- ‘Hello, Dolly!’ opens Thursday at EPAC
- ‘Somewhereville Station’ revisits the 50s and 60s
- Manheim Downtown Development Group will dissolve
- MC Art Show doubles in size
- Warwick students are tops at county science fair
- Science fair winner was inspired by his grandparents
- Lititz Community Band seeking members
- Warwick, Manheim Central musicals this weekend
- MCFEE auction, dinner set for March 12
- Benefit concert to support Veterans Honor Park of Lancaster County
JoBoy’s: Up and brewing (again)
The long-awaited opening of JoBoy’s Brew Pub in downtown Lititz has come! After nine months of renovation to the Rudy Building at 27-31 E. Main St., patriotic veteran and brewer Jeff Harless opened July 4. Now he has his work cut out for him.
Making the move from a tiny half-barrel facility in Manheim has been a challenge, but also a blessing for the blossoming brewery. The new two-barrel, four-fermenter system at the Lititz location is identical to the famous Dogfish Brewpub in Delaware and will help JoBoy’s grow well beyond the capabilities of their former location. Harless also implemented a new carbonation system, cutting that process from 24 hours to around 12.
“We’re brewing six times the quantity; it’s made a huge difference. We’ve gone from a half-barrel to a four-barrel capacity,” he explained while taking some rare time off from brewing last week. “We are selling so much more beer here than we were in Manheim. We’re still struggling to get our feet under us.”
To keep up with demand ,Harless has brought on several new employees. Counting himself, the brewpub now employees two full-time and two part-time brewers. Longtime assistant and brewmaster “Tug” McGall serves in an advisory position. The JoBoy’s crew starts the boil of the brewing process around 7 p.m., and the brewers work until about 3 a.m. By 10 a.m., the brewery is cleaned and ready for an 11 a.m. opening.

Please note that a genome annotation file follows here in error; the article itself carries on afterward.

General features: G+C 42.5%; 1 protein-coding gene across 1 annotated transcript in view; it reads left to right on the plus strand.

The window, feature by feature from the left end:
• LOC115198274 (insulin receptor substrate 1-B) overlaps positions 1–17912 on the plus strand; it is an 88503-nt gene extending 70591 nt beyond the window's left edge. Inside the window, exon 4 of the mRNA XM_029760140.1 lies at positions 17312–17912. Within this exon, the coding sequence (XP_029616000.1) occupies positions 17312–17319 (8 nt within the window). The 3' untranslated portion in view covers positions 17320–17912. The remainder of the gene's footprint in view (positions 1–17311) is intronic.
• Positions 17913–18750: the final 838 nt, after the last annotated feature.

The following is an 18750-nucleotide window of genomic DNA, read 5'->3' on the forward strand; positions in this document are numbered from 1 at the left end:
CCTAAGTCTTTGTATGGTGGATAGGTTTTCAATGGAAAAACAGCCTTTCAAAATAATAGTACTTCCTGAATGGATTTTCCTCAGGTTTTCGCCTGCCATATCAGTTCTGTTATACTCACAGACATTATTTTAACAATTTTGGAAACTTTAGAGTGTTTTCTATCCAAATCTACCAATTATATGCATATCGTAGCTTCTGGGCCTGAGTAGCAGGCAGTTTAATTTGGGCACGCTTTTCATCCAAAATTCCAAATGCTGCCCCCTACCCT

Because of the high demand, JoBoy’s is not currently filling growlers, but Harless said he hopes to start providing carry-home beer soon with growler fills and eventually bottles. But before bottles, Harless is looking at a mobile canning company to help get his brew into the outgoing hands of his customers.
“We are looking forward to that,” he said. “That would be really good for us.”
Harless is also able to brew more varieties. This will allow him to offer more brews, but more importantly customers will not be drinking down one particular keg at a time, allowing him to eventually build a stock of beers.
“The more beers you put on tap, the more chances it gives you to stay on top of things,” he explained.
Currently, JoBoy’s is tapping seven offerings: a pale ale, a red ale, two I.P.A.s, a porter, a lager, and a wheat. I recently stopped in for a German wheat (5.9 percent ABV – a spicy, fruity brew created with all German wheat and yeast) to check out the new brewpub, and I have to say it is beautiful. Harless designed the new look himself, which plays on a blues/rock ‘n roll theme where the waitstaff is dressed in blue jeans, white shirts, with black vests and ties. The bartenders sport classic cocktail server attire and were busy polishing glassware for an evening rush. Business is booming at JoBoy’s, now all they have to do is get ahead of demand.
Michael C. Upton works as a freelance writer specializing in arts and leisure. His brew-themed “Hop’in Around” column is published biweekly, exclusively in Local E. He invites your comments and suggestions at facebook.com/SomebodiesProductions.